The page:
You are here


Dollar recovers from manufacturing data knock


THE US dollar rose on Wednesday after disappointing manufacturing data knocked it off two-year highs, while the euro clung to levels above US$1.09.

US manufacturing contracted at the fastest pace in more than a decade in September, making the US the latest country to suffer a manufacturing downturn amid a trade war between Washington and Beijing.

Many analysts, however, say the dollar's higher yield and the relative strength of the US economy should make its setback temporary. Non-farm payrolls data due on Friday should give more insight into the health of the US economy.

Market voices on:

The dollar index, which measures the it against a basket of other currencies, climbed 0.2 per cent to 99.353 after reaching 99.667 on Tuesday, a 29-month peak, before the manufacturing data was released.

The euro fell 0.2 per cent to US$1.0915 but was above Tuesday's two-year low of US$1.0879.

"Yes, US manufacturing is disappointing, but it's no more disappointing than the euro zone PMIs (Purchasing Managers' Index surveys) we saw," said Michael Hewson, analyst at CMC Markets. He added that weakness in US manufacturing would have to spill over into services before it had much impact on monetary policy and the outlook for the dollar.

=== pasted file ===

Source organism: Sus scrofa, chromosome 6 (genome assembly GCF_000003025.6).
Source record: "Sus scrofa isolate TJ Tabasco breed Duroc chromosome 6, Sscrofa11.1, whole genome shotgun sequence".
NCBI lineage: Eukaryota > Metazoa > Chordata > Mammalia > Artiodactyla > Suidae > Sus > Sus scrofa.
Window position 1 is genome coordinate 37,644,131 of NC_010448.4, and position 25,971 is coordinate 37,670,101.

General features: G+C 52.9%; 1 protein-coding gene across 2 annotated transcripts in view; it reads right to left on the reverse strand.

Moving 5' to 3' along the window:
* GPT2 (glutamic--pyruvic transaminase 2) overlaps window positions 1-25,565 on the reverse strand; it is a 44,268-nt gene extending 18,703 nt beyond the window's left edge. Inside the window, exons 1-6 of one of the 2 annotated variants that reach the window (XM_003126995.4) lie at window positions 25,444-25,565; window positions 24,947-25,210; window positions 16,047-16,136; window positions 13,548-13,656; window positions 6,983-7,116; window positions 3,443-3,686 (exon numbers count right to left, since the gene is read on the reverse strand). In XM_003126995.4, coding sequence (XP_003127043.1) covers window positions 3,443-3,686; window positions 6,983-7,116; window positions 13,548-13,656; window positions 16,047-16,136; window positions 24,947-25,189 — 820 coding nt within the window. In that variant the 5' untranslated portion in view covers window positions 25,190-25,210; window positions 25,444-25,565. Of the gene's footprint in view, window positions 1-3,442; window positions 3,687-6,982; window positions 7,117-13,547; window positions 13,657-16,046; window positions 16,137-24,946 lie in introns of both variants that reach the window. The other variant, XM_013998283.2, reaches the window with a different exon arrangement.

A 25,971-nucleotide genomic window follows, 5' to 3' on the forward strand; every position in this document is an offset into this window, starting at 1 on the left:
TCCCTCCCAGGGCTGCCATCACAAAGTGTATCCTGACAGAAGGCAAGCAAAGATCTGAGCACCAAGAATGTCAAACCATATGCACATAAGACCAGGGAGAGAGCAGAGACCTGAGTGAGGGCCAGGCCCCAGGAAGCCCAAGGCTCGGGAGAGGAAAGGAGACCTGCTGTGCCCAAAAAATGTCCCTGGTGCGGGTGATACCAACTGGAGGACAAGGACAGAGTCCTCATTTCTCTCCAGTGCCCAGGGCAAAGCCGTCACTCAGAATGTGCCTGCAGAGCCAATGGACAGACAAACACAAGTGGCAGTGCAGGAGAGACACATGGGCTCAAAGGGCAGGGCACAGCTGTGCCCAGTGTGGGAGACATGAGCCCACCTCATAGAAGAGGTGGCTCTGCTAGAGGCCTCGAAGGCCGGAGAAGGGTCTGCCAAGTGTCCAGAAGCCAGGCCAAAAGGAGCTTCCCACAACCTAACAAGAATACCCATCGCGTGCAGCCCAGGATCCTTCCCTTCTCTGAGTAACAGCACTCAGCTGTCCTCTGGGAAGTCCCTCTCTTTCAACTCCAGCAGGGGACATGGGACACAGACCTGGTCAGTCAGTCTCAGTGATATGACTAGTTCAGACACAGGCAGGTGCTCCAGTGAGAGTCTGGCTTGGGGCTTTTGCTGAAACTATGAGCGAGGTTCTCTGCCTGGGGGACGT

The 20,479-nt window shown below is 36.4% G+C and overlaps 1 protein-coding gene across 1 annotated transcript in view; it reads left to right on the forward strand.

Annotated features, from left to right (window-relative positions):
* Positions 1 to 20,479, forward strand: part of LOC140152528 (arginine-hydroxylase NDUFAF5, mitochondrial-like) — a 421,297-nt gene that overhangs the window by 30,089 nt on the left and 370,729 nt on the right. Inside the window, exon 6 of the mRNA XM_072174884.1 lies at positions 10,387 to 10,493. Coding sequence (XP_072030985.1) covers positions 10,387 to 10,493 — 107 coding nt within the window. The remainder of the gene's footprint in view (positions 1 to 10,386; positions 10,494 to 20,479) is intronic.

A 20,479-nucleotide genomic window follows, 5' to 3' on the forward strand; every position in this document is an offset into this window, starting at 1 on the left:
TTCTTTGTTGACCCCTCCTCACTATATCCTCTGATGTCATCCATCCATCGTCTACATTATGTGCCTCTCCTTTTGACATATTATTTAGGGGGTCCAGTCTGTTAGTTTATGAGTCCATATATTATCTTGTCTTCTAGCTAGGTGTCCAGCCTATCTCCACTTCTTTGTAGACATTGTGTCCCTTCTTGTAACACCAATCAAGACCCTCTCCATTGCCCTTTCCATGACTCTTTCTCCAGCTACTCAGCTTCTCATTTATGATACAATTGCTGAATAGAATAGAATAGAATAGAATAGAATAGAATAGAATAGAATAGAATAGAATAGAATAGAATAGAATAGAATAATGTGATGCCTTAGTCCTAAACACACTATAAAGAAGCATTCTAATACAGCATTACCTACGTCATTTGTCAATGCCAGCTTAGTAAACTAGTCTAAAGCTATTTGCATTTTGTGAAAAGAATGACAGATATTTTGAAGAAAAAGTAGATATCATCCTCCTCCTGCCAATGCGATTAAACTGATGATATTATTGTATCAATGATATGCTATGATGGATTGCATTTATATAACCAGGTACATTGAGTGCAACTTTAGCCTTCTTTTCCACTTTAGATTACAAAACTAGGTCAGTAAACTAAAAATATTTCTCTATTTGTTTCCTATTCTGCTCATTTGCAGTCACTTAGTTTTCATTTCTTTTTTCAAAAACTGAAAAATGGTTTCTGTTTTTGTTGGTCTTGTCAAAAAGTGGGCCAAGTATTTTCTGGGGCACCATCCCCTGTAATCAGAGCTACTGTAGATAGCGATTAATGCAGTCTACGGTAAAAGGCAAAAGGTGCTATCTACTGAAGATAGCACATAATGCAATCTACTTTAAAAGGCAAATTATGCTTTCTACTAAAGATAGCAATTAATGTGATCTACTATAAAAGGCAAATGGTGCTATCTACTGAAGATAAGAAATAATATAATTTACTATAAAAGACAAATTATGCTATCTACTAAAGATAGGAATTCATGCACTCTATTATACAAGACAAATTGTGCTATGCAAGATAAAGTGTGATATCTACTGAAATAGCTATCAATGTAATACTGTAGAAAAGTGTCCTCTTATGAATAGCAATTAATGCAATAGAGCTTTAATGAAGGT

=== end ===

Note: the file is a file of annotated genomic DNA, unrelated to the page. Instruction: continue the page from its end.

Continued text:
Even with more rate cuts, the dollar is still the highest-yielding currency among developed markets.

The US economy has also held up well, so far.

"We'll need to wait for tomorrow's non-manufacturing index for a broader view of how fast the economy overall is losing momentum, and we'll have to go on waiting if we want cast-iron evidence that recession, like winter, is coming," said Societe Generale's strategist Kit Juckes.

The Australian dollar fell 0.3 per cent to US$0.667, its weakest since early 2009, as investors dumped currencies linked to the outlook of the global economy.

The Japanese yen strengthened 0.1 per cent to 107.64, reflecting investor demand for safer assets after the US data heightened concerns about the health of the global economy.

The Swiss franc fell after Swiss National Bank governing board member Andrea Maechler said expansive monetary policy was critical to help counter global uncertainty. The franc dropped 0.6 per cent against the euro to 1.0915 francs and was last down 0.7 per cent against the dollar at 1 franc.

The pound sank 0.5 per cent to US$1.2247 amid doubt over whether Prime Minister Boris Johnson's final Brexit offer to the European Union would be well-received by Brussels. REUTERS